By Josh Bell
What: An annual short film festival in Boulder City
Who’s Behind It: Founded by Lee and Anita Lanier
When: Feb. 11-15, 2021
The Dam Short Film Festival usually takes place in Boulder City as a showcase for both the charming small town and the under-appreciated art of the short film. But like so many things in these pandemic times, the 17th edition of the festival has gone virtual.
That means you won’t be able to stroll the streets of Boulder City and chat with filmmakers in the festival lounge, but you can still watch all the festival selections, along with livestreamed Q&A sessions, from the comfort of your couch.
DSFF always offers a spotlight to Nevada filmmakers, and the best way to support local filmmaking is to check out the Nevada films at the festival.
Nevada Filmmakers Showcase a Variety of Stories
In the Nevada A: Home-Grown Documentaries block, there are films about local DJs (“RRxAR: The Mini Documentary”), video gamers (“Gamers Rise”), homeless pet owners (“Biggest Little Street Companions”) and a disabled jiu-jitsu fighter (“Hold On”).
There are, not surprisingly, documentaries that deal with the pandemic, including “CoronaVegas,” with a tour of the empty streets of Las Vegas in March 2020, and “Vultures, Hawks and COVID-19,” a personal meditation on the state of the world from filmmaker Jacob Langsner.
Langsner also has a film in the Drama F: Avant-Garde program, a sort of romantic fantasy titled “Starcrossed,” about an astronaut visiting Paris as if it’s another world. Langsner is joined in the Avant-Garde program by filmmaker, choreographer and UNR professor Rosie Trump, whose “People in Cities” is an experimental blend of movement and imagery.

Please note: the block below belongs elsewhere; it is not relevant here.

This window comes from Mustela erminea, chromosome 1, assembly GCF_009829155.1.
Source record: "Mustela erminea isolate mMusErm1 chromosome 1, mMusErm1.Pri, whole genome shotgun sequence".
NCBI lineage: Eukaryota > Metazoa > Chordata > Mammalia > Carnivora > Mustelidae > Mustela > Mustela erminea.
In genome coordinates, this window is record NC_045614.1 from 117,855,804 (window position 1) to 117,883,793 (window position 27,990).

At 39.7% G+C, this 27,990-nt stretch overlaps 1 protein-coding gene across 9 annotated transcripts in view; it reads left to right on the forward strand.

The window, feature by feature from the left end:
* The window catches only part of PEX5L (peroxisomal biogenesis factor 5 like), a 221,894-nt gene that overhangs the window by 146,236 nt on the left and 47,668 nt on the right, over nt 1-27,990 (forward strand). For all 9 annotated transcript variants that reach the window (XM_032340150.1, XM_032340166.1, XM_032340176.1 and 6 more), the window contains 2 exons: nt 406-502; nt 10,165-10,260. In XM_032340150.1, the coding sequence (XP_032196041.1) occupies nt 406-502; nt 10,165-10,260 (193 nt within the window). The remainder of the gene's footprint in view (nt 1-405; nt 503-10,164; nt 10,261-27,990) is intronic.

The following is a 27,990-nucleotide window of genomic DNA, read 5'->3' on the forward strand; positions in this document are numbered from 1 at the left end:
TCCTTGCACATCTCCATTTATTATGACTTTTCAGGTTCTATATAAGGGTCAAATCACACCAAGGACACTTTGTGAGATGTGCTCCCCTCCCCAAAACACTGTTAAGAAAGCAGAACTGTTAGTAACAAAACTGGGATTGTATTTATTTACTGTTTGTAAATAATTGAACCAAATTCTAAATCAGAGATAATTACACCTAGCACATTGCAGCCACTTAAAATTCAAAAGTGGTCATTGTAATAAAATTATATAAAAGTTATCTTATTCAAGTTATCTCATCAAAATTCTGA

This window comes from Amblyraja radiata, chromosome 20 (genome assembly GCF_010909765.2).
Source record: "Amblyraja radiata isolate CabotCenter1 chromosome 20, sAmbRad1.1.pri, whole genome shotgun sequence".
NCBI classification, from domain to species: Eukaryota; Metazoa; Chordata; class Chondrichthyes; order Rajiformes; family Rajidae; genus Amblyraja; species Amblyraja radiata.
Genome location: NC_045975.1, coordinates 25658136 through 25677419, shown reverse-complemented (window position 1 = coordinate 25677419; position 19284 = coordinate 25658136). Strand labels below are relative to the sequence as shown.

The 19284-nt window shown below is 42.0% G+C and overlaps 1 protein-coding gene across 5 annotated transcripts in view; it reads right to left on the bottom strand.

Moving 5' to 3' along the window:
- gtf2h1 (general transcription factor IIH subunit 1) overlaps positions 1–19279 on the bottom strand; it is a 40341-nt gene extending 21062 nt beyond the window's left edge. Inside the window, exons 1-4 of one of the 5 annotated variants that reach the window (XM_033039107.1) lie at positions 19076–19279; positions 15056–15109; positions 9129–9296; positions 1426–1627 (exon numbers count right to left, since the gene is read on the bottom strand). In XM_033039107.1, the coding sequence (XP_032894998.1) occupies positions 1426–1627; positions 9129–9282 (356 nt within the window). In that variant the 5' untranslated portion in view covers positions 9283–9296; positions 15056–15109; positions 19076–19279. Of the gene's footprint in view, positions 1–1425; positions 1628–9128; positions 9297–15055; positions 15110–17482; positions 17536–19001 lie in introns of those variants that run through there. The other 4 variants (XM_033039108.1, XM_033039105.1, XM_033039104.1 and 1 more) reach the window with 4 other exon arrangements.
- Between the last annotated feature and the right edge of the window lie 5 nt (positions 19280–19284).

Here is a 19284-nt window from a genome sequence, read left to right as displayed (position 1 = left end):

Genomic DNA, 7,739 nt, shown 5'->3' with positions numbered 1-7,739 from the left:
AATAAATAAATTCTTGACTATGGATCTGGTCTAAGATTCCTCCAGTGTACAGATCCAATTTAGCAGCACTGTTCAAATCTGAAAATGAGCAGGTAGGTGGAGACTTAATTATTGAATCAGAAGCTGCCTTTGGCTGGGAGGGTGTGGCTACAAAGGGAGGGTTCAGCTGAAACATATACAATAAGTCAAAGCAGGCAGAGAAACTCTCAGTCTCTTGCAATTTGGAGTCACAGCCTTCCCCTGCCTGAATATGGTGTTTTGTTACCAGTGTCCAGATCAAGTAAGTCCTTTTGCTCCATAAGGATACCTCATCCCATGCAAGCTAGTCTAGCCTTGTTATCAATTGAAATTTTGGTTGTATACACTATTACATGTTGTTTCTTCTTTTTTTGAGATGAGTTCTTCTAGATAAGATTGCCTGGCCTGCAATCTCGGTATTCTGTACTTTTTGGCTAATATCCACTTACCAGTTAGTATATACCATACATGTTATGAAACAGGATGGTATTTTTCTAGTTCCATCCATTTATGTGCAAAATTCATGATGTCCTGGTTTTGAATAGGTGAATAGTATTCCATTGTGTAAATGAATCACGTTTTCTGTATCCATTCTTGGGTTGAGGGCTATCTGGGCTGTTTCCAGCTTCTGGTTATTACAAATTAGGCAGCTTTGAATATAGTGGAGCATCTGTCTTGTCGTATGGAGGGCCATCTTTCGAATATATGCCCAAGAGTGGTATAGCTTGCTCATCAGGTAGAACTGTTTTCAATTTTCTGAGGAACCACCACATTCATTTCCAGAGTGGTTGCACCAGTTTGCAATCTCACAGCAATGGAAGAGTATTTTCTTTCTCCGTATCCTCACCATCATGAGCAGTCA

The Underground A: Out of Place program includes local filmmaker Kristina McHale’s “Oyasumi,” about a woman who takes drastic action against her cheating boyfriend.
Nevada Filmmakers Storytelling Goes Abroad
The Nevada B: Silver State Drama & Comedy program features a number of returning DSFF filmmakers led by unofficial festival standard-bearer Eric West with the comedy “The Bathroom Wall.” DSFF veterans Mike and Jerry Thompson bring comedy “Sword Of!” and they serve as the crew for rom-com “So Close and Still …” from writer/director/star (and OTS contributor) Jason Harris.
Las Vegas filmmaker Kris Krainock traveled to Rome and Paris to shoot his existential drama “Bizzarro e Fantastico,” and director Isabella Hicks delivers more existential musings, these in Spanish, in “Loteria!” Drama “Once More With Coffee” comes from the team of screenwriter Jay Hoffman and director Isabel Peinado.
From the festival newcomers to the DSFF lifers, the locals are out in full force at this year’s virtual festival, and, as always, they represent an impressive snapshot of the state of filmmaking in Nevada.
Dam Short Film Festival: Through Feb. 15, $12 per program, $100 per festival pass, damshortfilm.org.
This year, the Dam Short Film Festival will be virtual, which extends access to the festival beyond its home in Boulder City at the Boulder Theatre. The festival aims to showcase “original, unusual and entertaining short films” every year.
Purchasing the Household Pass offers audience members access to more than 160 short films, diverse programming, filmmaker Q&As and more.